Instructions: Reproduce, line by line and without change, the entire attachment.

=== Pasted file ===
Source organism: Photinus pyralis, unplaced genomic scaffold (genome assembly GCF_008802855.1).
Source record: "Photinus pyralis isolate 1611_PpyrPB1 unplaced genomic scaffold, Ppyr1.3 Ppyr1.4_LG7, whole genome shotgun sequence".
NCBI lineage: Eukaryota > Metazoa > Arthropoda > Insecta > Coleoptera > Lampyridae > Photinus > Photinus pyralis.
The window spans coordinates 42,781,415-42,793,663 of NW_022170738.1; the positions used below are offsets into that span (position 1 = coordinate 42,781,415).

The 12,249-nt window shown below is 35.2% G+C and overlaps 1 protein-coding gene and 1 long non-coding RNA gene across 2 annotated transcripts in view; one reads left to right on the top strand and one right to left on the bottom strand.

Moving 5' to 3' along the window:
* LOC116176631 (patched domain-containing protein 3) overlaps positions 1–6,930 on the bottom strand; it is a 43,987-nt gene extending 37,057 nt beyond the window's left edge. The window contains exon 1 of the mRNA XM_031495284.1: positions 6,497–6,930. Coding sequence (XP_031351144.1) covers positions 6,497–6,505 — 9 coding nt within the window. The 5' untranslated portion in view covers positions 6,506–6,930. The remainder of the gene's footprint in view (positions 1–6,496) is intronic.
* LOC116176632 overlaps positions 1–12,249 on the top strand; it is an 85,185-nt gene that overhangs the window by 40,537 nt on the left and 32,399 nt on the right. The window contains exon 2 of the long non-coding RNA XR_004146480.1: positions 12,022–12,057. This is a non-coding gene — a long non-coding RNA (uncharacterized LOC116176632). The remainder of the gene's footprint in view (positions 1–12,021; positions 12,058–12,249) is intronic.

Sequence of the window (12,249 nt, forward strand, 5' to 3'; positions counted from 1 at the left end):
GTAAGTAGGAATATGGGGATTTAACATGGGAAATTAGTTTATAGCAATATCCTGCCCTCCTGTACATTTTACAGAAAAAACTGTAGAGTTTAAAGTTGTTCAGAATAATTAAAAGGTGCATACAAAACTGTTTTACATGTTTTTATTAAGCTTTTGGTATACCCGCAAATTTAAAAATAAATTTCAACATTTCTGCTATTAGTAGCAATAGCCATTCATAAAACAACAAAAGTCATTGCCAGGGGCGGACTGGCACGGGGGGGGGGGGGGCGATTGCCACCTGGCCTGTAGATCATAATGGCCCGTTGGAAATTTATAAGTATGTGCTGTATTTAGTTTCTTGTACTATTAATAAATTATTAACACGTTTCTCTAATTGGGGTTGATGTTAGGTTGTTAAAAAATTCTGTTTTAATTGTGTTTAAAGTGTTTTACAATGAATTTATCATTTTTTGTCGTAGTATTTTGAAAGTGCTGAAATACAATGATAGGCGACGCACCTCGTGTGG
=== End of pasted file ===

Source organism: Photinus pyralis, unplaced genomic scaffold (genome assembly GCF_008802855.1).
Source record: "Photinus pyralis isolate 1611_PpyrPB1 unplaced genomic scaffold, Ppyr1.3 Ppyr1.4_LG7, whole genome shotgun sequence".
NCBI lineage: Eukaryota > Metazoa > Arthropoda > Insecta > Coleoptera > Lampyridae > Photinus > Photinus pyralis.
The window spans coordinates 42,781,415-42,793,663 of NW_022170738.1; the positions used below are offsets into that span (position 1 = coordinate 42,781,415).

The 12,249-nt window shown below is 35.2% G+C and overlaps 1 protein-coding gene and 1 long non-coding RNA gene across 2 annotated transcripts in view; one reads left to right on the top strand and one right to left on the bottom strand.

Moving 5' to 3' along the window:
* LOC116176631 (patched domain-containing protein 3) overlaps positions 1–6,930 on the bottom strand; it is a 43,987-nt gene extending 37,057 nt beyond the window's left edge. The window contains exon 1 of the mRNA XM_031495284.1: positions 6,497–6,930. Coding sequence (XP_031351144.1) covers positions 6,497–6,505 — 9 coding nt within the window. The 5' untranslated portion in view covers positions 6,506–6,930. The remainder of the gene's footprint in view (positions 1–6,496) is intronic.
* LOC116176632 overlaps positions 1–12,249 on the top strand; it is an 85,185-nt gene that overhangs the window by 40,537 nt on the left and 32,399 nt on the right. The window contains exon 2 of the long non-coding RNA XR_004146480.1: positions 12,022–12,057. This is a non-coding gene — a long non-coding RNA (uncharacterized LOC116176632). The remainder of the gene's footprint in view (positions 1–12,021; positions 12,058–12,249) is intronic.

Sequence of the window (12,249 nt, forward strand, 5' to 3'; positions counted from 1 at the left end):
GTAAGTAGGAATATGGGGATTTAACATGGGAAATTAGTTTATAGCAATATCCTGCCCTCCTGTACATTTTACAGAAAAAACTGTAGAGTTTAAAGTTGTTCAGAATAATTAAAAGGTGCATACAAAACTGTTTTACATGTTTTTATTAAGCTTTTGGTATACCCGCAAATTTAAAAATAAATTTCAACATTTCTGCTATTAGTAGCAATAGCCATTCATAAAACAACAAAAGTCATTGCCAGGGGCGGACTGGCACGGGGGGGGGGGGGGCGATTGCCACCTGGCCTGTAGATCATAATGGCCCGTTGGAAATTTATAAGTATGTGCTGTATTTAGTTTCTTGTACTATTAATAAATTATTAACACGTTTCTCTAATTGGGGTTGATGTTAGGTTGTTAAAAAATTCTGTTTTAATTGTGTTTAAAGTGTTTTACAATGAATTTATCATTTTTTGTCGTAGTATTTTGAAAGTGCTGAAATACAATGATAGGCGACGCACCTCGTGTGG